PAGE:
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    Fifty years ago this summer, Carl and Sue Johnson moved into a handsome brick home on Dayton Street with their school-aged sons, John and Jim.

  • Harold Wright— A bridger of words, and worlds — Jul 27, 2017
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    It’s been a dozen years since Harold Wright’s last trip to Japan, the longest time he’s been away from the country he fell in love with as a young man. But this fall, he and his wife, Jonatha, will be flying to Tokyo as the honored guests of Emperor Meiji.

  • Arnold Adoff: A shared life and love of literature — May 4, 2017
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    Author and poet Arnold Adoff suggests that a more apt descriptor for the Yellow Springs News’ elders series might be “survivors series.”

  • Joan Horn: life as a doer, teacher and friend — Mar 23, 2017
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    Joan Horn, 83, has lived in Yellow Springs for over 60 years, first coming to the village as a student at Antioch College in the early 1950s. Her contributions to the community are legion.

  • Jim Agna: Showing up and taking a stand — Feb 16, 2017
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    Jim Agna is a low-key and modest guy, so he probably won’t tell you that at many points in his career as a physcian, he’s been at the forefront of social change.

  • Phyllis Lawson Jackson: Deep roots, and a historian’s eye — Dec 22, 2016
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    You’d be hard pressed to find someone with deeper Yellow Springs roots than Phylllis Lawson Jackson, the fifth generation of the Lawson family to live in the village.

  • Paul Graham: a soft-spoken force for equality — Dec 15, 2016
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    A soft-spoken and gentle man, Paul Graham doesn’t seem like a troublemaker. Yet in Yellow Springs a half century ago, Graham made considerable trouble for those who stood in the path of equal rights for all.

  • Carl Hyde: A habit of caring, and aging well — Nov 24, 2016
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    Though he retired more than 15 years ago, Carl Hyde’s habit of caring for people remains.


Why YS?

December 24, 2015 – November 15, 2016 | 10 stories
This series looks at why people choose to live in Yellow Springs.

  • Happy to be home again — Nov 17, 2016
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    When people ask Zo Van Eaton Meister if she grew up in Yellow Springs, she usually replies, “Sort of.” The story of her connection to the village is complicated.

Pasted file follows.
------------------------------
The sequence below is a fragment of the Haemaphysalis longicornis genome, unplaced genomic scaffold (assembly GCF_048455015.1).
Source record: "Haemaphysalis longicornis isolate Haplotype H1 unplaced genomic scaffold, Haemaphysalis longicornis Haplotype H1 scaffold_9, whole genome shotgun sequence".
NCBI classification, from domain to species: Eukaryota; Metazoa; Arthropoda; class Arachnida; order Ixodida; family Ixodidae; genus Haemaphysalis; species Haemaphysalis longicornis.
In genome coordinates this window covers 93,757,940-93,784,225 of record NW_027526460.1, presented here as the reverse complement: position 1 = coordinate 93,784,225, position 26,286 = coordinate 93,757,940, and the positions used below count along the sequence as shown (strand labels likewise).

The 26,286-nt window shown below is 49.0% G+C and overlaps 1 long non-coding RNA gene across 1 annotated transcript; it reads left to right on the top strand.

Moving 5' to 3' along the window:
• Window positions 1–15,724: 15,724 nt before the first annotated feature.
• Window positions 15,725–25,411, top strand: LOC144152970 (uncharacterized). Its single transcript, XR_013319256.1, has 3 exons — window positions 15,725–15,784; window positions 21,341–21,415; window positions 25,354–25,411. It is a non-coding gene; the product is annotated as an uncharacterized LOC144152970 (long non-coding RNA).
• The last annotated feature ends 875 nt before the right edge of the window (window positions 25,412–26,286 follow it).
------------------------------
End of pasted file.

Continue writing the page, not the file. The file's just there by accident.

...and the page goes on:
• They’re villagers, thanks to Google — Oct 27, 2016
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    A simple Google search brought Dorothy Dean and Jarod Rogers to Yellow Springs. “I literally Googled, ‘What is the most liberal town in Ohio?’” Dean recalled, laughing, in a recent interview.

  • Village a great place to raise children — Oct 13, 2016
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    In the late 1960s when Robert and Olga Harris moved to the village, racial segregation and prejudice was a reality in most cities and towns. But in Yellow Springs, they found a place where their children were free to be who they wanted to be without the burden of racial prejudice.

  • ‘Nomads’ decide to settle down in Village — Aug 18, 2016
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    An artist and an academic move to Yellow Springs. They find people, jobs, a community they enjoy. They have a child. In a few years, they buy a house. They make plans for their little boy’s future. In short, they settle down.

  • Choosing a college and a town — Aug 11, 2016
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    When Lori Collins-Hall and Chris Burgher first visited Yellow Springs two years ago, they were checking out the village as a place to live.

  • Living, learning in the real world — Jul 28, 2016
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    Meet Alexandra Scott: event planner, poet, activist, coffeehouse lover, future entrepreneur, villager.

  • From ‘the last frontier’ to Ohio — Jun 16, 2016
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    Before moving to Yellow Springs, Eric and Kelley Oberg had never owned a home with a doorbell.

  • At 83, she’s no longer invisible — Jun 9, 2016